There are a number of other instances similar to those cited above where Ellen white does not in a given statement enumerate all the elements of an adequate diet. Care must be exercised to get her complete thought on each subject. An isolated statement should not be used by itself, lest the part be taken for the whole.

A Call for Everyone to Study

Ellen white did not intend that her writings along nutritional lines should exclude the need for earnest study to find the best and most agreeable diet, taking advantage of a growing knowledge, and the experience and investigation of others. She wrote:

"To keep the body in a healthy condition, in order that all parts of the living machinery may act harmoniously, should be the study of our life."--page 18.

"It is plainly our duty to give these [nature's] laws careful study. We should study their requirements in regard to our own bodies, and conform to them. Ignorance in these things is sin."-- ibid .

Clearly Mrs. White felt that each person should become well informed, taking advantage of the advancements of science


In nutritional investigations, so long as the conclusions harmonise with the counsels given through inspiration.

The Hazards of Extremes

Ellen white was not slow to point out the hazards of extremes, or inattention, or laxity in providing an adequate diet for the family. This fact is illustrated by the statement that the mother "by ill-prepared, unwholesome food" might actually "hinder and even ruin both the adult's usefulness and the child's development" (p.476). In the same statement she called for "providing food adapted to the needs of the body, and at the same time inviting and palatable."

While the reasons for including some dairy products in a balanced, adequate diet were not fully understood, Ellen White spoke in favour of them, and even cautioned Against eliminating them. Today in the light of the knowledge that certain minute nutrients are vital to body functions, we have a better understanding. Some of these nutrients, while apparently not present in all-vegetable diet, are available in adequate amounts in a lacto-ovo-vegetarian diet. This is particularly important to children whose proper development Ellen White stated might be hindered by "Ill-prepared unwholesome food."

Near the turn of the century Ellen White began to write that because of accumulating disease in the animal kingdom all animal foods, including milk, will in time have to be given up (see pp. 356, 357); yet at the same time she repeatedly cautioned against premature steps in this direction and in 1909 declared that the time will come when such may be necessary, but urged against creating perplexity by "pre-mature and extreme restrictions." She counselled that we "wait until the circumstances demand it, and the lord prepares the way for it" (pp. 355-359).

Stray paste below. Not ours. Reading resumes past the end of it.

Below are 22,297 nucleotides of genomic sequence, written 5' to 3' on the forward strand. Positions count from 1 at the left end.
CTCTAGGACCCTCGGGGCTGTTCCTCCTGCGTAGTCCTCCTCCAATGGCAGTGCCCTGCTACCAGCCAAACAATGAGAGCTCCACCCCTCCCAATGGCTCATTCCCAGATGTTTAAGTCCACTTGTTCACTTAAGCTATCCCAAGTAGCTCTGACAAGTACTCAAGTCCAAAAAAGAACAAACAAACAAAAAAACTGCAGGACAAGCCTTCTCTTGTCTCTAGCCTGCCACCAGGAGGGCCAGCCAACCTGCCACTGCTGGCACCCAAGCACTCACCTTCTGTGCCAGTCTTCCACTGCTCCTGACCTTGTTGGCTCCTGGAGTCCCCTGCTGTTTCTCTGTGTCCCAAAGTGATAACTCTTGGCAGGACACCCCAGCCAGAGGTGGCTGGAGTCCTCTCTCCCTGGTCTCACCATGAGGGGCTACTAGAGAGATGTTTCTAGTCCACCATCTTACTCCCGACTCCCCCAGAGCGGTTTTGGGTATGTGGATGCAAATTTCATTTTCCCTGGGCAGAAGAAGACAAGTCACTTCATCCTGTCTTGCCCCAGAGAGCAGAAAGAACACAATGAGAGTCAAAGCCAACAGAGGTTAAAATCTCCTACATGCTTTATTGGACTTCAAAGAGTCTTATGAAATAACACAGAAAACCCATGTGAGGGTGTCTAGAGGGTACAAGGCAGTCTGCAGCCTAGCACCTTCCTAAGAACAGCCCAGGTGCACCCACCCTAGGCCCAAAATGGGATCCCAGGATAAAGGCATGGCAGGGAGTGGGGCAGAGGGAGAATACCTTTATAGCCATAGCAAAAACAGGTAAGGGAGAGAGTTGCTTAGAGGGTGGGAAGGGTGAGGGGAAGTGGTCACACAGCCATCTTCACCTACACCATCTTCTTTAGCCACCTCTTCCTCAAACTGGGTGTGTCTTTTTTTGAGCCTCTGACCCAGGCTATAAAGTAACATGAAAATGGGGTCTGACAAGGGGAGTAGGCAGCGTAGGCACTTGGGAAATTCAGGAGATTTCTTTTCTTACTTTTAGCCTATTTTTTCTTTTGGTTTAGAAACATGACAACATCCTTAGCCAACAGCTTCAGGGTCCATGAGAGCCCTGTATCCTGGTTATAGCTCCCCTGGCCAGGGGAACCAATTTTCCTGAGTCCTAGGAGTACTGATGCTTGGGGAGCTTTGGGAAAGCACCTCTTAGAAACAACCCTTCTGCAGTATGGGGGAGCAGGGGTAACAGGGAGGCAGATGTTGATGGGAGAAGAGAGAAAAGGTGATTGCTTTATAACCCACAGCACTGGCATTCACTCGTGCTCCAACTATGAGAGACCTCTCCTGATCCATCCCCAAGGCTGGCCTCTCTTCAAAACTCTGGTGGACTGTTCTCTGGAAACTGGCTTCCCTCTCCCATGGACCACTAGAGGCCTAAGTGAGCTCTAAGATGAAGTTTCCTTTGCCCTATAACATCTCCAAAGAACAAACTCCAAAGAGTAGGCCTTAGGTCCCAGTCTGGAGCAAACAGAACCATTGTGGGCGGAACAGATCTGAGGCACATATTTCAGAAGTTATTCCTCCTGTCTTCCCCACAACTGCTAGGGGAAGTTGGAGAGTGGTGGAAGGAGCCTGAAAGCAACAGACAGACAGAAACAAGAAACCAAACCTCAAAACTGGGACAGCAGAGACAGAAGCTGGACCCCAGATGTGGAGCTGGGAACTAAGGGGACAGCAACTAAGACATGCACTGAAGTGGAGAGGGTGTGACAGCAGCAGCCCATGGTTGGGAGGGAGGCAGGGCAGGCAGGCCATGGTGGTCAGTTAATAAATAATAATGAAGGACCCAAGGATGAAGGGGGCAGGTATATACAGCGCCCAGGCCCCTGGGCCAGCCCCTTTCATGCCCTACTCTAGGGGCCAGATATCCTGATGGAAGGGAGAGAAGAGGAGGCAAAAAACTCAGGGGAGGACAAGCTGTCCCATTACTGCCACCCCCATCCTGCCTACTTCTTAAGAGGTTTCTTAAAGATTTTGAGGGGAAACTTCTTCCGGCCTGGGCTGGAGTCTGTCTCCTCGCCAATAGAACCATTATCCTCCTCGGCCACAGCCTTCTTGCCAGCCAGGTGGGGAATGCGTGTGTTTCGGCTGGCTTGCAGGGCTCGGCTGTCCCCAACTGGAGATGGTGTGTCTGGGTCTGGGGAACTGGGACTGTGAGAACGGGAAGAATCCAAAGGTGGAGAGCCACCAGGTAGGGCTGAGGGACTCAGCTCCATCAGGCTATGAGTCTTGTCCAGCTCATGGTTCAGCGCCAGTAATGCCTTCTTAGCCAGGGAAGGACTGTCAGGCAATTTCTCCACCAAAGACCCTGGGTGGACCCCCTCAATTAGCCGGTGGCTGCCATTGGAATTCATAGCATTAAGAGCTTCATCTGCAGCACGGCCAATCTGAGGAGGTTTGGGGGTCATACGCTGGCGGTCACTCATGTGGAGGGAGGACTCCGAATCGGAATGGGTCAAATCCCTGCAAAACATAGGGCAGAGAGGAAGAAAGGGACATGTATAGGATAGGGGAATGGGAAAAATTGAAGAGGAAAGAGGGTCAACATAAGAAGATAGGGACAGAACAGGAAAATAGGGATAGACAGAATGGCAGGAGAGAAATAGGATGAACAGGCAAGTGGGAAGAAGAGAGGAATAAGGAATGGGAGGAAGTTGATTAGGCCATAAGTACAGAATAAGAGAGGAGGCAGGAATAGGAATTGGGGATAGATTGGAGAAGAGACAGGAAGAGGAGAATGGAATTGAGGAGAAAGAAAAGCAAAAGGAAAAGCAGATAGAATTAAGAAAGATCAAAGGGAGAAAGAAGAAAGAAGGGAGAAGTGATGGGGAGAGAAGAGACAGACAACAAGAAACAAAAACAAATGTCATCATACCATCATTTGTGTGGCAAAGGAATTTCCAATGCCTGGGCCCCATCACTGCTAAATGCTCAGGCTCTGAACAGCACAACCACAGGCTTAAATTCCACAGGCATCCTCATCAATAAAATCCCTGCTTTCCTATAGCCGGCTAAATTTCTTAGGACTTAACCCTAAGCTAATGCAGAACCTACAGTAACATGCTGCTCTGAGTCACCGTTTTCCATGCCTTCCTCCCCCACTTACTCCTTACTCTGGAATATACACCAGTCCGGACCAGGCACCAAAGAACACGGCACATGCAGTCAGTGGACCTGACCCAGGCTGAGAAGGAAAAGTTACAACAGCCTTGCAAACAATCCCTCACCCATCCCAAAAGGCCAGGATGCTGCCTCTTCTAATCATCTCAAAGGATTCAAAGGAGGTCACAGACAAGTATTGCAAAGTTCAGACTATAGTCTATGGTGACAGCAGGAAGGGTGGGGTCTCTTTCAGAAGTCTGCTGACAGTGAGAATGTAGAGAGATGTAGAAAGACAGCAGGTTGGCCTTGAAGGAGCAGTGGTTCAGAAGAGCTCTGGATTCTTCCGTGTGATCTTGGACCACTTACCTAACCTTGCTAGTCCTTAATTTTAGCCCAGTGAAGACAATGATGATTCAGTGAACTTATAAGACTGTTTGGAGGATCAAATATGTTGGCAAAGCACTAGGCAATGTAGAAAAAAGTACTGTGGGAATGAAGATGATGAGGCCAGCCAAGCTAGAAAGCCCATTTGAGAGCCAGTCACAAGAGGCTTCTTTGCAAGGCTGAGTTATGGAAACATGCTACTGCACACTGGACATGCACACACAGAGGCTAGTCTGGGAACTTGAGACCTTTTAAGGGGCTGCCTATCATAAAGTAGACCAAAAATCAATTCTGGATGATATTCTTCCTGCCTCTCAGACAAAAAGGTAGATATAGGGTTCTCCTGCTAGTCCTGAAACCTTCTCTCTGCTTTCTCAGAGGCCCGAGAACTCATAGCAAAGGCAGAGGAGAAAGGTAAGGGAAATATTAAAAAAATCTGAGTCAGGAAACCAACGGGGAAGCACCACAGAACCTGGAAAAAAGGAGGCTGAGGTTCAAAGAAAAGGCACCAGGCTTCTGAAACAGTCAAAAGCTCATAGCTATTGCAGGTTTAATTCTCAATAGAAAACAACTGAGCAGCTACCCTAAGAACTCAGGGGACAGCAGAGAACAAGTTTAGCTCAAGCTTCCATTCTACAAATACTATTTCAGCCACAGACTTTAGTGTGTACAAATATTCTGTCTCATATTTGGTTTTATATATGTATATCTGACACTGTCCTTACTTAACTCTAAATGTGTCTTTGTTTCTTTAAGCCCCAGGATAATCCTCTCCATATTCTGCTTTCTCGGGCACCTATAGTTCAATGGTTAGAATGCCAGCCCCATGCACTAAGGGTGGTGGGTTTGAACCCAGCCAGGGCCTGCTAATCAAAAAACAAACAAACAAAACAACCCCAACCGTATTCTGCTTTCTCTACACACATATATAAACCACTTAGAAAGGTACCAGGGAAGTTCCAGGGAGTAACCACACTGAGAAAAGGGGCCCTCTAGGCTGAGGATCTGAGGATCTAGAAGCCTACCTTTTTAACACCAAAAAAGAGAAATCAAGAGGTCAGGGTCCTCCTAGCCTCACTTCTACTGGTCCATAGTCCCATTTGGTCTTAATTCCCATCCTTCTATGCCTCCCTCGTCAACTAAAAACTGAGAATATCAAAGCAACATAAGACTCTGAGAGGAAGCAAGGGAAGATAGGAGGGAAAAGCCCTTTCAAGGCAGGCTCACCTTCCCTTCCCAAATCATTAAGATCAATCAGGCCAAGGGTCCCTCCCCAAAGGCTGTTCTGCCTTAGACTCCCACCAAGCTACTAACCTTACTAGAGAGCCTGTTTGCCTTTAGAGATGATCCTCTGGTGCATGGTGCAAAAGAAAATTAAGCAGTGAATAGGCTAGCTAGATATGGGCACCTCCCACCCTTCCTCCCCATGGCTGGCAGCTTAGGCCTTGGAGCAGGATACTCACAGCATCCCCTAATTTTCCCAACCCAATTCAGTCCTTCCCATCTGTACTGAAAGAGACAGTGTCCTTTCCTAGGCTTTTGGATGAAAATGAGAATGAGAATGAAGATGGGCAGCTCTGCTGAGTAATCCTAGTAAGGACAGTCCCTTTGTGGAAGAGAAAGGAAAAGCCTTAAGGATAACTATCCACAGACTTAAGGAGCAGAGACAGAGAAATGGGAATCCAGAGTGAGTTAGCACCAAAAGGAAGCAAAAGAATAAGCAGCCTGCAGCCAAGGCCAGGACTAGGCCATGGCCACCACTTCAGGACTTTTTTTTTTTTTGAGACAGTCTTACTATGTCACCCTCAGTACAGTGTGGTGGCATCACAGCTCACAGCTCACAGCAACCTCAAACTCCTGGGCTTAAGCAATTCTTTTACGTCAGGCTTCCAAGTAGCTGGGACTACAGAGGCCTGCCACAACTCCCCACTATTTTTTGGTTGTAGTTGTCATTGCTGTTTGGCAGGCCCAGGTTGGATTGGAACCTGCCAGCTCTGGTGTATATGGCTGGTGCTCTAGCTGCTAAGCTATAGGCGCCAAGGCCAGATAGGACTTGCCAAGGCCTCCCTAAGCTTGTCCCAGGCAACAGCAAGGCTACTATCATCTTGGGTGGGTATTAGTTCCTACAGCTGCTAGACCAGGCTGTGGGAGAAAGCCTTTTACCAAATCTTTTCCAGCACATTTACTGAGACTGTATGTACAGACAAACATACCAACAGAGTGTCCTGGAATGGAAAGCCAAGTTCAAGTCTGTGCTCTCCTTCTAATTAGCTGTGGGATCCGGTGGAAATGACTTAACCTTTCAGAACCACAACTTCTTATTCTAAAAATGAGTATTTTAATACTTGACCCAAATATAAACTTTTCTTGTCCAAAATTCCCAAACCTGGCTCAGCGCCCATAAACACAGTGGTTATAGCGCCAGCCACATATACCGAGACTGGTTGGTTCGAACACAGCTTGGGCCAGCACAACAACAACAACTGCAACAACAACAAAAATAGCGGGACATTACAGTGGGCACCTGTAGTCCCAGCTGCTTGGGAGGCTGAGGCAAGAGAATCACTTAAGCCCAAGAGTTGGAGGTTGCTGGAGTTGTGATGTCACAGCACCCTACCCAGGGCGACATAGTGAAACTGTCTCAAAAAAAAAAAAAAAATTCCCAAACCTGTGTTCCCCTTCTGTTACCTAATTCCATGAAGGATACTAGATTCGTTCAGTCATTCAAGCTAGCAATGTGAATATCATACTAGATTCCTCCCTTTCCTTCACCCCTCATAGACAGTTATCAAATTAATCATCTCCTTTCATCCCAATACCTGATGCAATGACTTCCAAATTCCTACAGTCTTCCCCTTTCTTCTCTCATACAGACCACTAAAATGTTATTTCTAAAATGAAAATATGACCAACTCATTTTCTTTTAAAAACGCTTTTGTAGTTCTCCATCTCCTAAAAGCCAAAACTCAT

It was the lacto-ovo-vegetarian diet that sustained Ellen White in active service well into her eighty-eighth year.

Employ Sound Principles in Study

Certain sound principles must ever be applied in the study of the dietary counsels found in this book. All the


Instructions, as a broad, consistent, well-balanced whole, should be studied with an open mind. Care should be taken to read the entire statement on a given topic. Then, to gain the full intent of the author, statement should be put with statement. If one statement does not seem to accord with another, the student would do well to trace one, or both, to the original settings.

The student should also follow Ellen white's example in recognizing three basic principles as enumerated on page 481:

1. "The diet reform should be progressive."--MH 320. 

2. "We do not mark out any precise line to be followed in diet."--9t 159. 3. "I make myself a criterion for no one else."--Letter 45, 1903.

A Recommendation for Health Reform

True diet reform will recommend itself because of its good sense. Its fruitage will be seen in good health, strength, a sweet breath, and a sense of well-being. Even the spiritual life may be aided by good health habits. It has been gratifying to witness, through the onward march of scientific study, A full substantiation of many great principles and even minute points of instruction revealed to seventh-day adventists through Ellen white's inspired pen.

That this volume may aid its readers in obtaining better health, both physical and spiritual, is our sincere wish.

The trustees of the Ellen G. White Estate 
Washington, D. C. 
September 17, 1976